He was a dynamic vicar with immense compassion, especially for those with sexual problems, and he was quite unshockable. His chief interest throughout his long life lay in personal counselling.

Reader 6: 
He became interested in counselling in 1935 after he conducted his first funeral. It was for a 13-year-old girl who had committed suicide because she feared that she was suffering from a sexually transmitted disease, whereas, in fact, she had simply started her period.

Nearly 20 years later, when he went to work in London, he read in a newspaper that there were three suicides every day in the Greater London area. This coincided with an invitation to become vicar of a church called St Stephen Walbrook, in the City of London. He accepted the appointment on the understanding that he would use the basement as the base for a new kind of ministry aimed at helping desperate people. Anyone contemplating suicide could telephone him at a given number.

Reader 7: 
Calls soon began to come in and doubled each year from 100 in 1954 to 1,600 in 1959. Eventually they would grow to 100 a day. Because he felt that a befriending service was more important to people than a professional counselling service, this enabled a wider range of unqualified volunteers to be recruited. They were carefully selected and, in their training, taught to recognize symptoms that required professional help. Later the movement advertised its availability to the despairing as well as the suicidal.

Reader 8: 
Within a decade, few parts of the country were without a branch and the number of active helpers had risen to 17,000. A national association was formed in 1963 and the expansion of the work overseas later led to the formation of an international body. Today, Samaritans branches are spread across the UK, from Truro in the south west to Thurso in the north of Scotland and from Norwich in the east of England to Sligo in the west of Ireland.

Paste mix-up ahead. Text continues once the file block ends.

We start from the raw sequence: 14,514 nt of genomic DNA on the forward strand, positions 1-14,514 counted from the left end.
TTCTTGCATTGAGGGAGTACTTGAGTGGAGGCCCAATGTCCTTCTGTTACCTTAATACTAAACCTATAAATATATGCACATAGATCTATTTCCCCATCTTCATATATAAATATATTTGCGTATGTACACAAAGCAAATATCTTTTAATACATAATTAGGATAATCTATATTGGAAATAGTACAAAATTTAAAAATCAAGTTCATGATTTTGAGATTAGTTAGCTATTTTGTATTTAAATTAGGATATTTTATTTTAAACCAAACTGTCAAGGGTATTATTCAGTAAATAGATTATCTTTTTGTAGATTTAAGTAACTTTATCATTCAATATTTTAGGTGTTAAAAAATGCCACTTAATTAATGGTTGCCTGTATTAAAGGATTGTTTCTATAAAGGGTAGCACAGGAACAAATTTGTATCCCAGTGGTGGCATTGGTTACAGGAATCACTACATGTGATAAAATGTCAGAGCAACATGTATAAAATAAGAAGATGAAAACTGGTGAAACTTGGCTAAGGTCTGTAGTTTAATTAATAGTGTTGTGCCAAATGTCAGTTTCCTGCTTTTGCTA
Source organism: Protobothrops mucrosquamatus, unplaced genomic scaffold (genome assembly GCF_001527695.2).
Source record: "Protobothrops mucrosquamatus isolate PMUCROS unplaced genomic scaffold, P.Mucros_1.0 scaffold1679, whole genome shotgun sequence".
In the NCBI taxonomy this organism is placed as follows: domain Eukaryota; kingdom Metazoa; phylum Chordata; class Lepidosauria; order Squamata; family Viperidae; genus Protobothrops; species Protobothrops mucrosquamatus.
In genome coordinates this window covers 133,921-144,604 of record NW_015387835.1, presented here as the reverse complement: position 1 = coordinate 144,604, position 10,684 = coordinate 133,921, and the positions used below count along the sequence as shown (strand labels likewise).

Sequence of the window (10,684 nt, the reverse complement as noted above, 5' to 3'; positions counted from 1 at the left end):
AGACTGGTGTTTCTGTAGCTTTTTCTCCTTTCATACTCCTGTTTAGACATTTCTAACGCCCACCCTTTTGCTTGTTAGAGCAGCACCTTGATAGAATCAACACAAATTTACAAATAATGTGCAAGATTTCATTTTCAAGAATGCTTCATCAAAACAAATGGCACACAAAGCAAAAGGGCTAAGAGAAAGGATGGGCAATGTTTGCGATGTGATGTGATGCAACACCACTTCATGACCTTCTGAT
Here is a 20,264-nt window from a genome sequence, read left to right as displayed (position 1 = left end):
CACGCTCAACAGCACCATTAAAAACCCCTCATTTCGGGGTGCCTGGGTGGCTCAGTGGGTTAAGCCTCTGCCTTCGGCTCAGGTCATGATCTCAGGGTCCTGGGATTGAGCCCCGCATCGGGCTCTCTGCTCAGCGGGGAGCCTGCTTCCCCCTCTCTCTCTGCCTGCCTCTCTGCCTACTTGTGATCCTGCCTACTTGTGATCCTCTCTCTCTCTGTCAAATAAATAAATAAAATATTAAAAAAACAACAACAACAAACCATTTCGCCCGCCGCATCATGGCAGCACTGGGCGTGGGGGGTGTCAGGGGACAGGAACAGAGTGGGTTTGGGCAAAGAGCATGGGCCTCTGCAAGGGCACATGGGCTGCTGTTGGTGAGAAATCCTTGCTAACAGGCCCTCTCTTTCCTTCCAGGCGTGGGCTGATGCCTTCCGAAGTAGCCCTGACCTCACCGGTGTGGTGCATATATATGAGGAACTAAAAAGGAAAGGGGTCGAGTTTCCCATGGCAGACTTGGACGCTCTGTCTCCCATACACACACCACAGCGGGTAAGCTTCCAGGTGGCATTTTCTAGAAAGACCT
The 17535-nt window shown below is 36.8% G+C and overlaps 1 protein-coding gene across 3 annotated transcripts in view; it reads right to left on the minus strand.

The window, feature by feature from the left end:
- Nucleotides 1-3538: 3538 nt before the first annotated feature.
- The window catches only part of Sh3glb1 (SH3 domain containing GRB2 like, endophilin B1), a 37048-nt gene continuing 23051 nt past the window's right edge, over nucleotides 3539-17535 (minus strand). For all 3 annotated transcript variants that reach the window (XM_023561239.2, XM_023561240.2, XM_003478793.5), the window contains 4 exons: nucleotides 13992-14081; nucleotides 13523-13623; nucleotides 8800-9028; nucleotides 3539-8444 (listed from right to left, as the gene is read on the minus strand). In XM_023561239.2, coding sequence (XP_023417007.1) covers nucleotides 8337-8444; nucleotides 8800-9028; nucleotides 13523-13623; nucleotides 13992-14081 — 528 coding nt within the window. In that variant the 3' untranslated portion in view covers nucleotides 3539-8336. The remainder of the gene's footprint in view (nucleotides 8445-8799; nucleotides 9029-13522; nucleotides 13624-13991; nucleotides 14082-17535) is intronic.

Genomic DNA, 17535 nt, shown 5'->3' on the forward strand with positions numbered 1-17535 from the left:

In Luke's Gospel you can find the parable of the good Samaritan.

Read Luke 10.29–37 at this point, if including.

One basic idea we can take from this story is that of helping another without thought of reward. The Samaritan helps the injured man purely out of love for this other human being.

Reader 9: 
Chad Varah's great contribution was to show, similiarly, that love can be best shown by putting aside a little bit of time to listen to others. Nothing else. By listening, being prepared to share the thoughts, anxieties and deepest troubles of others without thought of reward, he had found a way to express a basic love of humanity. Out of his work, we have Samaritans, which enables callers to gain help, remaining anonymous if they wish. Other agencies, such as Childline, have emerged, too, increasing the support available to people in need of it.

Time for reflection

Option 1: I would like you to look at the screen. You are going to see eight images with some 'significant thoughts' and hear the song 'Bridge over troubled water'. Take a few moments to reflect on each image, thinking about what impact the words on the screen and the lyrics of the song are having on you.

Consider what it means to be a friend to another person and what it means to the other person if you give your time to them when they need you.

Show all the images and, after the final image has been shown, close with the following.

Let's bow our heads for a brief prayer.

Option 2: In the next few moments of quiet reflection, I would like you to think about what impact the work of Chad Varah might have on you.

Also, consider what it means to be a friend to another person and what it means to the other person if you give your time to them when they need you.


Let’s bow our heads for a brief prayer.


Heavenly Father, almighty and everlasting God,
You provide light to those who sit in darkness and in the shadow of death.
Shine your light on those who are wandering uncertain and doubtful in the night of this world.
Make known to them the way of truth and peace.
Through Jesus Christ our Lord.

Publication date: July 2015   (Vol.17 No.7)    Published by SPCK, London, UK.